HERMAN HICKMAN SAYS:
Nationally, the Yankee Conference is of little note, but within the confines of its borders the competition is fierce. As one conference coach put it: "The teams are usually pretty well coached, pretty well balanced, the kids come from the same neck of the woods, and they fight real hard not to lose face." What the teams do against outside opposition doesn't seem to affect the hard play of the conference games.
These six state schools battle as hard for the traditional bean pot as any Rose Bowl contender for its place in the sun. And, without headlines, they play a good, rock-ribbed brand of ball in the best New England tradition.
Maine was the most underrated team in the conference last year. They lost a tough opening game to Champion Rhode Island, but they beat just about everyone else, and toward the end of the season might well have been the top outfit among the Yankees. But Maine plays in two different conferences, the Yankee in the early part of the fall and the Maine Conference (with Bowdoin, Colby and Bates) the latter. By the time they jelled into top form their Yankee season was past and the best they could carry off was a series of victories over their Maine Conference foes.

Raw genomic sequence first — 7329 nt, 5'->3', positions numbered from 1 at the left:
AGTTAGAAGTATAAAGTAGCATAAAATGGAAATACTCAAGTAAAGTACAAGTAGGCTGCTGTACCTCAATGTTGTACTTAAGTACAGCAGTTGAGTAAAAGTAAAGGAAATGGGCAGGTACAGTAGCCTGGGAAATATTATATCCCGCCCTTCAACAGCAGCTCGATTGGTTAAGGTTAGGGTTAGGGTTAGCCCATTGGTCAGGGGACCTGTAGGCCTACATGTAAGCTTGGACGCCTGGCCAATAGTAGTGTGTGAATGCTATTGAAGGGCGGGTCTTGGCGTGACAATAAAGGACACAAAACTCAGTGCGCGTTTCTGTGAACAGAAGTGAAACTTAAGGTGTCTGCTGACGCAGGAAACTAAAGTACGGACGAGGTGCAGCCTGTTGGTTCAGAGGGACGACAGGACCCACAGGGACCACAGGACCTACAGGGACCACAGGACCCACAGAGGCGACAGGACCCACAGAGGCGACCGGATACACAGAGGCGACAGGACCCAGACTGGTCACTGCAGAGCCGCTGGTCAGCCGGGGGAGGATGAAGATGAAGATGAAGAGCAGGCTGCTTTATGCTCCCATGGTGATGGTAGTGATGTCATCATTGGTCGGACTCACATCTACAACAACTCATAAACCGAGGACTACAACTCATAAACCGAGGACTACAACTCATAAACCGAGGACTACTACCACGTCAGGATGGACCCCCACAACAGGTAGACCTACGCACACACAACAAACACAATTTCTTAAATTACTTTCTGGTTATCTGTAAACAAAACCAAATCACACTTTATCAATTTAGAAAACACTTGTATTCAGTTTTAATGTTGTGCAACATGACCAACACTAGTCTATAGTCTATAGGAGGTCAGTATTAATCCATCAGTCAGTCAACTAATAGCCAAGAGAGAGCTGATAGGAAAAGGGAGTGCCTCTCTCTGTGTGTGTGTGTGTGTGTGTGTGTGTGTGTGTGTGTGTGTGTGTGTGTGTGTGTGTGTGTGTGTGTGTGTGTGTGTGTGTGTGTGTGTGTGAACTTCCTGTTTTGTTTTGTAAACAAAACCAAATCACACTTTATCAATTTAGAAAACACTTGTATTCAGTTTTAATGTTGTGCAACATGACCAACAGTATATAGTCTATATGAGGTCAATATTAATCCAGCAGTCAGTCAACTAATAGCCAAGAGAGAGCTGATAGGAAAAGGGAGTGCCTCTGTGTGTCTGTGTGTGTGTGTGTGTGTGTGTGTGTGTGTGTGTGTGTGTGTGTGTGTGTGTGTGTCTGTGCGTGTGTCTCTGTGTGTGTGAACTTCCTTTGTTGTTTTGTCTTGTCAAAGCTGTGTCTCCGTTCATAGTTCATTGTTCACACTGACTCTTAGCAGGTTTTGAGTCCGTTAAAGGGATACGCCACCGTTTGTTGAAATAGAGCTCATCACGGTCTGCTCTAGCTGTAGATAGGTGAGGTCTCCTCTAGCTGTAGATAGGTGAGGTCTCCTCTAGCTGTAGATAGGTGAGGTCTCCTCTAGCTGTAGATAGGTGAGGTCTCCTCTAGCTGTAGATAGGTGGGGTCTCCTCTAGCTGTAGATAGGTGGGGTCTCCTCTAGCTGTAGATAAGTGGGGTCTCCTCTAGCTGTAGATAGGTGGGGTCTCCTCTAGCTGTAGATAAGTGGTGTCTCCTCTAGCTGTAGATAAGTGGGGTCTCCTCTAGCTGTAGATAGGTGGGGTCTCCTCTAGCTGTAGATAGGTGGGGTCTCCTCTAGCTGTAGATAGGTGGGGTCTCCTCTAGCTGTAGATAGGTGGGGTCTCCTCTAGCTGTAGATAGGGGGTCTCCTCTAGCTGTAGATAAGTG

This year Maine is blessed with a big tough line operating in front of some good backs and is as sound as an Aroostook County potato.
Of the rest, Connecticut, with a good nucleus returning from last year and some outstanding freshmen coming up, is a logical contender. New Hampshire, with an experienced line and green backfield, carries the dark-horse tab. Rhode Island, having lost Coach Hal Kopp to Brigham Young and some key veterans from its first undefeated team, could again take the title, but it is doubtful. Only Massachusetts and Vermont seem out of the championship fight, yet they're both improved.
COLORS: Blue and white.
BASIC OFFENSE: Split-T.
1955 RECORD: Won 6, lost 0, tied 2.